An Irishwoman recalls years of travel in this breezy if flawed debut memoir by Doolan-Fox.
Doolan-Fox spent her earliest years living in North London, although her memories of Tottenham are sparse. When her Irish parents returned to Dublin in 1969, Ann, then a wide-eyed 6-year-old, stepped off the boat “seeing everything…in such gigantic form.” She had a modest upbringing and a father who was suffocatingly dictatorial. Her early stories of Dublin are laden with charm, such as when Bono, soon to be frontman of the band U2, would walk by her house each day on his way to school, bearing a downcast expression. Her father’s strictness eventually led her to run away from home at 18 to seek work in London before heading to Milan, where she made a living as a babysitter and a teacher’s assistant. Her wanderlust then took her to Paris, Madrid, New York, and Birmingham, England, before she found a prestigious job working in a patent office in The Hague, Netherlands, where she met her future husband, a U.S. airman. Doolan-Fox’s personable prose oozes with a passion for travel and a distracting penchant for ellipses and exclamation marks: “Gracias Espana!!! Although New York was calling, I would actually return to Madrid just a year later….You will just have to read on to find out how and why…..!!” Disappointingly, her descriptive techniques rely heavily on clichés (on New York: “I have never seen so many throngs of people, spilling out of concrete towers like ants rushing around in every direction”). She also tends to rely on films to convey context or emotion: “It felt for a moment like I had just signed my Life over to a religious sect or something. Have you ever seen the movie ‘The Firm’ with Tom Cruise?”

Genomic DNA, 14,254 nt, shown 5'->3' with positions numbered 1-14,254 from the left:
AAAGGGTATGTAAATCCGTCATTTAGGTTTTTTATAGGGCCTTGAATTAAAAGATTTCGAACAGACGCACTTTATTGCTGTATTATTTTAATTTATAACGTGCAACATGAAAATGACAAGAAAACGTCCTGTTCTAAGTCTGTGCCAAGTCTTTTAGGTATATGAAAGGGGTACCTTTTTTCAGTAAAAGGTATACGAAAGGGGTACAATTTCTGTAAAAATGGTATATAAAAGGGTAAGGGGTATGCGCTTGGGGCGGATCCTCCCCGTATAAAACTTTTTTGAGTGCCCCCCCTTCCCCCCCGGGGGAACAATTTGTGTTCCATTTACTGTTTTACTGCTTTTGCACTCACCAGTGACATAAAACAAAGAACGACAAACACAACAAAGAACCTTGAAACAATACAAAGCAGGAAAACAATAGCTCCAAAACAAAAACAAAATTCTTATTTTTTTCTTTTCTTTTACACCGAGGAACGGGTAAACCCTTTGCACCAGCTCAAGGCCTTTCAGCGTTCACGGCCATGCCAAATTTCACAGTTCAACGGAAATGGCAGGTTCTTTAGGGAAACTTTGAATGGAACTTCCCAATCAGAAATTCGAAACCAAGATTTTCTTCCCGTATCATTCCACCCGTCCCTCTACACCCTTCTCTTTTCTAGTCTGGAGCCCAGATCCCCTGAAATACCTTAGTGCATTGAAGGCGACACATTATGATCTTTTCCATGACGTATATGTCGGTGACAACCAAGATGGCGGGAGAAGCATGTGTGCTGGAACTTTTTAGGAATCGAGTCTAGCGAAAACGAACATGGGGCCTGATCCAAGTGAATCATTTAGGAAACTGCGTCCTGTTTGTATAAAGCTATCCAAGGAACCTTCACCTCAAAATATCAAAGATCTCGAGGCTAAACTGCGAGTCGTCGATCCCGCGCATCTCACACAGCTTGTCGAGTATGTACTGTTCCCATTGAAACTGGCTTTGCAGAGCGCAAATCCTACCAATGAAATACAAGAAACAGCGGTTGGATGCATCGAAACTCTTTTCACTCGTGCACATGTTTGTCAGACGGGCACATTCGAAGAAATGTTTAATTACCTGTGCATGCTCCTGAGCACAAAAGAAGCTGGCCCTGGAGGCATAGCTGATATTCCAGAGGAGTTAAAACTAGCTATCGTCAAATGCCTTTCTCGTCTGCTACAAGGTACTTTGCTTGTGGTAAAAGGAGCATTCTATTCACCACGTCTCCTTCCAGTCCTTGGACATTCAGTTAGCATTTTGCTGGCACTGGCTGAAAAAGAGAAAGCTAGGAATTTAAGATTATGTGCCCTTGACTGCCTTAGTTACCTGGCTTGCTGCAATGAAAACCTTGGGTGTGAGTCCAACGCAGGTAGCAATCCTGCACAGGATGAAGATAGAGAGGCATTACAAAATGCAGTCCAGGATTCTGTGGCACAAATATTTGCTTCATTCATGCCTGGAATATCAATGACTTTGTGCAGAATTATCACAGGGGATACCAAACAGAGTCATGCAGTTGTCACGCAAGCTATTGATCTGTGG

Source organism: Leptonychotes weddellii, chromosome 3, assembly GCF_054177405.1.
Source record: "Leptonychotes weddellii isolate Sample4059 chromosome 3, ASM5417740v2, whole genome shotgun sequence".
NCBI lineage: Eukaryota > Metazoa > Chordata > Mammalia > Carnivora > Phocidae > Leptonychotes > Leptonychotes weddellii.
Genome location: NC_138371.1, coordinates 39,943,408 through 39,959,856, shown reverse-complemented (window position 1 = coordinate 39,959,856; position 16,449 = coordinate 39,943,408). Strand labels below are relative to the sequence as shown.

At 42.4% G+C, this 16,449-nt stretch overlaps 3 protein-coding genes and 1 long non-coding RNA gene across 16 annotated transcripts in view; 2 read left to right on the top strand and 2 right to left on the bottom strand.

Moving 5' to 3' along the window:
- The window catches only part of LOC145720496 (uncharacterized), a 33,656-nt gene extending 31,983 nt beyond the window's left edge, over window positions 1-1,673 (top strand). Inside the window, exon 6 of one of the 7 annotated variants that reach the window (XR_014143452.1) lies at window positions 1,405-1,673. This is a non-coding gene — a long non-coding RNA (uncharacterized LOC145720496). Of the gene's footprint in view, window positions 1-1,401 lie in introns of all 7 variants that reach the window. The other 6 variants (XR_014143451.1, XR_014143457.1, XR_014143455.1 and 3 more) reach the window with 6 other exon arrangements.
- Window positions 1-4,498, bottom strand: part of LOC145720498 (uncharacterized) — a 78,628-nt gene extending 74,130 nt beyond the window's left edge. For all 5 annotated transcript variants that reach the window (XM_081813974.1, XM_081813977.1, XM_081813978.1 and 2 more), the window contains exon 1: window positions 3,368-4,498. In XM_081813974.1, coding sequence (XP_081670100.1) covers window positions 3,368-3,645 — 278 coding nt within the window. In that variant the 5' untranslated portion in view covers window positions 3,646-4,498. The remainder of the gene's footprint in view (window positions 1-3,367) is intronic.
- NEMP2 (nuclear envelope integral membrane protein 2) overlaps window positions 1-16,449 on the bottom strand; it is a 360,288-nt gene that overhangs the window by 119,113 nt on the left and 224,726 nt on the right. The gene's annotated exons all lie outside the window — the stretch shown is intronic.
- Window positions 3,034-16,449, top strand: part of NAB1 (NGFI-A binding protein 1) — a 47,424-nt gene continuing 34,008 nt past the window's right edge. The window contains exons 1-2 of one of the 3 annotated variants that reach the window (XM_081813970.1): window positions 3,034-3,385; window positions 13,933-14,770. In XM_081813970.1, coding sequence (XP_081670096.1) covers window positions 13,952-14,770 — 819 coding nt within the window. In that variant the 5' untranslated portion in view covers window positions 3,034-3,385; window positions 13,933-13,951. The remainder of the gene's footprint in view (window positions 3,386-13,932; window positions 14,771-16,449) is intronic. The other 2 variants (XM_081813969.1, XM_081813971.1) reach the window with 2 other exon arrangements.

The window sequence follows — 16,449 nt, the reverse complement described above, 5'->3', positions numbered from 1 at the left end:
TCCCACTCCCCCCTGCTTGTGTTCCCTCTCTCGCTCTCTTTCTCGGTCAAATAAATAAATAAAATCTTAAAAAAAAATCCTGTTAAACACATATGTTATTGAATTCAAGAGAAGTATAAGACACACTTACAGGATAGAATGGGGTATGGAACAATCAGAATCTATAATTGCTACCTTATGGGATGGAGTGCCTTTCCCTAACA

A colorful, enthusiastic, if not especially original, approach to globe-trotting.